Robinland | MakerDAO Announcement
Maker DAO Announcement
Robinland achieved a very important milestone on Jan 24, passing the Greenlight Poll on MakerDAO’s governance forum for its MIP6 collateral onboarding application. After lots of revisions and hard work, the team was able to overcome the concerns Maker delegates had brought forward. This article will give readers an inside look into the MakerDAO process and the steps we took to achieve a “yes”.
The Maker Application Process
MakerDAO is a decentralized autonomous organization that can receive applications from any entity around the world to access its DeFi liquidity pool contingent on approval based on a pre-defined governance procedure.
Typically, the application process involves:
- The applicant submitting applications to the governance forum according to Maker’s pre-specified format for the application.
- The community engages with it during a cooling off period (usually 2–4 weeks) by posting questions
- Community Greenlight Poll to determine which applications to prioritize
- Maker’s ‘Core Units’ to conduct assessment/verification of the application along 3 dimensions: commercial, legal and technology
- Onboarding call where the applicants present to the community, the community asks questions, and finalizes with an onboarding poll to decide whether funds will be dispersed
It was not the easiest time to navigate the Maker process, for various reasons Robinland still decided to apply.
Despite our confidence, Robinland has been preparing for Maker’s MIP6 application since Q4 2021. Even though we know of cases where the applicant failed the first time but went back, revised and succeeded the second or third time, we wanted to make sure that the first version of our application is top quality.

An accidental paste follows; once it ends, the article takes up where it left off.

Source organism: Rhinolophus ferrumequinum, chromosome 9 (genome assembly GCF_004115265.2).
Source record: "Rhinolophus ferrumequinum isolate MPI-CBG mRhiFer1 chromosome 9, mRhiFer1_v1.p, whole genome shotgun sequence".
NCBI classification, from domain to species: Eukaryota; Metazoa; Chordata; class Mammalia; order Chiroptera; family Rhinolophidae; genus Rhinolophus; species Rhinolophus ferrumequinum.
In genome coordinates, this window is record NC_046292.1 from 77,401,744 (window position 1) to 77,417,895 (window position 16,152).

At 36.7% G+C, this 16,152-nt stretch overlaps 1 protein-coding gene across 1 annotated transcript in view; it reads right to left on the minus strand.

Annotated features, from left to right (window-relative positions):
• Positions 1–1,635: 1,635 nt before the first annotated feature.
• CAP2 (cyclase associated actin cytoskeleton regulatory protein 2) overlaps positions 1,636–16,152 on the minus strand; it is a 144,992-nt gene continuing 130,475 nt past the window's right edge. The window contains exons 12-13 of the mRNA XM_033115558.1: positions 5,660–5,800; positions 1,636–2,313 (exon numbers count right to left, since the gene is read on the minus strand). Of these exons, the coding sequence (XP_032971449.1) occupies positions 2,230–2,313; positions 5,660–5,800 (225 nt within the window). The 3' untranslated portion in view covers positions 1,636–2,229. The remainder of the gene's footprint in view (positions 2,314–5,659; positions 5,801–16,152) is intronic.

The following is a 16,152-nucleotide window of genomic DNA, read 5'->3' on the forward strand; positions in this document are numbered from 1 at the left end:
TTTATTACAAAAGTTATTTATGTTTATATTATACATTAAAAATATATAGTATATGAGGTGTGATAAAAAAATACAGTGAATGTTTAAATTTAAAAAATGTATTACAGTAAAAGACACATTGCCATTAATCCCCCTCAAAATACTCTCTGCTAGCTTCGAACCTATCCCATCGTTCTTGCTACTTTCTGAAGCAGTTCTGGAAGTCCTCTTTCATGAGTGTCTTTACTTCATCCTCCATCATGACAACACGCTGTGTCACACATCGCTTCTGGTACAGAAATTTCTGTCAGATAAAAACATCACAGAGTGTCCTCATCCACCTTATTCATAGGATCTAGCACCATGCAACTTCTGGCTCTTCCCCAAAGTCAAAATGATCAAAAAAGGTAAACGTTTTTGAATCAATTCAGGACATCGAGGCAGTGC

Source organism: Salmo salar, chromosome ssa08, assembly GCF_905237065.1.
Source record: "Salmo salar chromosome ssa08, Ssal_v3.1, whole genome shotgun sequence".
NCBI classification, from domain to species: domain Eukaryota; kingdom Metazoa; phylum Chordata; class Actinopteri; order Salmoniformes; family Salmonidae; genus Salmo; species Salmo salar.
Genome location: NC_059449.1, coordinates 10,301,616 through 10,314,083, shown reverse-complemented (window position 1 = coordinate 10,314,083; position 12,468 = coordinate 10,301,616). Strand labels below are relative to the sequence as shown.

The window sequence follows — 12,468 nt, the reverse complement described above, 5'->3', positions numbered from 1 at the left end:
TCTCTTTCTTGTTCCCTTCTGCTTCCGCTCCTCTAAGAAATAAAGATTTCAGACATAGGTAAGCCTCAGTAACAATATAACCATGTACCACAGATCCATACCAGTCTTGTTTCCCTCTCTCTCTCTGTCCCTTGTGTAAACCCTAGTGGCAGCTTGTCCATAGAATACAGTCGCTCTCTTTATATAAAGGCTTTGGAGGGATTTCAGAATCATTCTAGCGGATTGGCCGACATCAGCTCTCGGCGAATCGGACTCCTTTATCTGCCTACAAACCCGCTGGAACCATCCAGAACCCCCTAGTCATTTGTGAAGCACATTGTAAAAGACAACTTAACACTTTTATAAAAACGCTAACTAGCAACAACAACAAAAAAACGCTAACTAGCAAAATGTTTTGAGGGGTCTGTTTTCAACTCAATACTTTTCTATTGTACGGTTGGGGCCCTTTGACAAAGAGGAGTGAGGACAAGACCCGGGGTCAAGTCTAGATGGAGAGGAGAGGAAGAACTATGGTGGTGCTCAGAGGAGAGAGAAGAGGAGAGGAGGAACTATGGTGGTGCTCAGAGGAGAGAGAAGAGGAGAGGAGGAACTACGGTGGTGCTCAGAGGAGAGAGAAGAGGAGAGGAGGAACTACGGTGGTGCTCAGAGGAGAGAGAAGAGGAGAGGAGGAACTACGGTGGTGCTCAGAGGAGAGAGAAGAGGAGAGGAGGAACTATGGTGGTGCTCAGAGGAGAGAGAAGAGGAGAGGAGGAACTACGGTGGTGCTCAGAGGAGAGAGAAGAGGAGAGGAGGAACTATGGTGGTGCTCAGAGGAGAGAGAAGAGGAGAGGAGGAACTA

As a result, we
- Studied all of the applications on Maker’s forum that are relevant to our case
- Talked to 10+ security/real estate/financial lawyers about our legal structure and any/all regulations related to the process
- Talked to Matthew Rabinowitz, the architect behind the 6s capital structure to understand its rationale and what Maker is mainly looking for
After a long period of preparation & revision, we finally submitted our proposal to Maker’s forum on Nov 21. What’s next was a 2-week cool down period in which the community engages with the proposal and asks questions. Over the next few days, we indeed received a few questions from the community, and have addressed their concerns about liquidity of security tokens, Maker’s position as ‘Senior Secured’, reserve fund, the use of Polymath jurisdiction accordingly.
Usually, the greenlight poll happens on each 1st and 3rd Monday of the month, so ours should be scheduled for 12/20. However, due to the holiday season, ours was pushed to 1/10 instead.
After an anxious holiday season, our team got back and fully prepared for the greenlight. To our surprise, during the first 3 days, the ‘leading option’ was actually a ‘No’ on our proposal. Among the voters, 2 delegates voted no, and the other 4 voted abstain.
Seeing that, we quickly responded by messaging MakerDAO asking for feedback, as we’re sure that (1) we’ve drafted it with all the knowledge collected from other approved proposals (2) meaning there must have been some misunderstanding going on about key elements of our proposal (3) or there are certain reason out of our control that’s leading delegates to vote no, such as long backlog or being in the transition period to a new collateral onboarding model.
At the same time, we received an extremely valuable piece of feedback from @MakerMan, a major delegate, on his own delegate forum. It provided clarity over what the concerns are, and a chance for us to address them openly to the entire community. Upon receiving it, the entire team paused all other engagements and jumped onto the case and quickly came up with a very detailed rebuttal, addressing all of the concerns, with the key points being:
- RBL represents fractions of a *portfolio* of loans. This brings 2 benefits (1) mutual insurance among the loans minimizes risk of default of the overall portfolio (2) rather than issuing heterogeneous tokens mapping to each underlying projects which suffer from poor liquidity, we’re issuing a form of homogeneous tokens that represent the senior lien commercial real estate asset class, which brings about much better liquidity.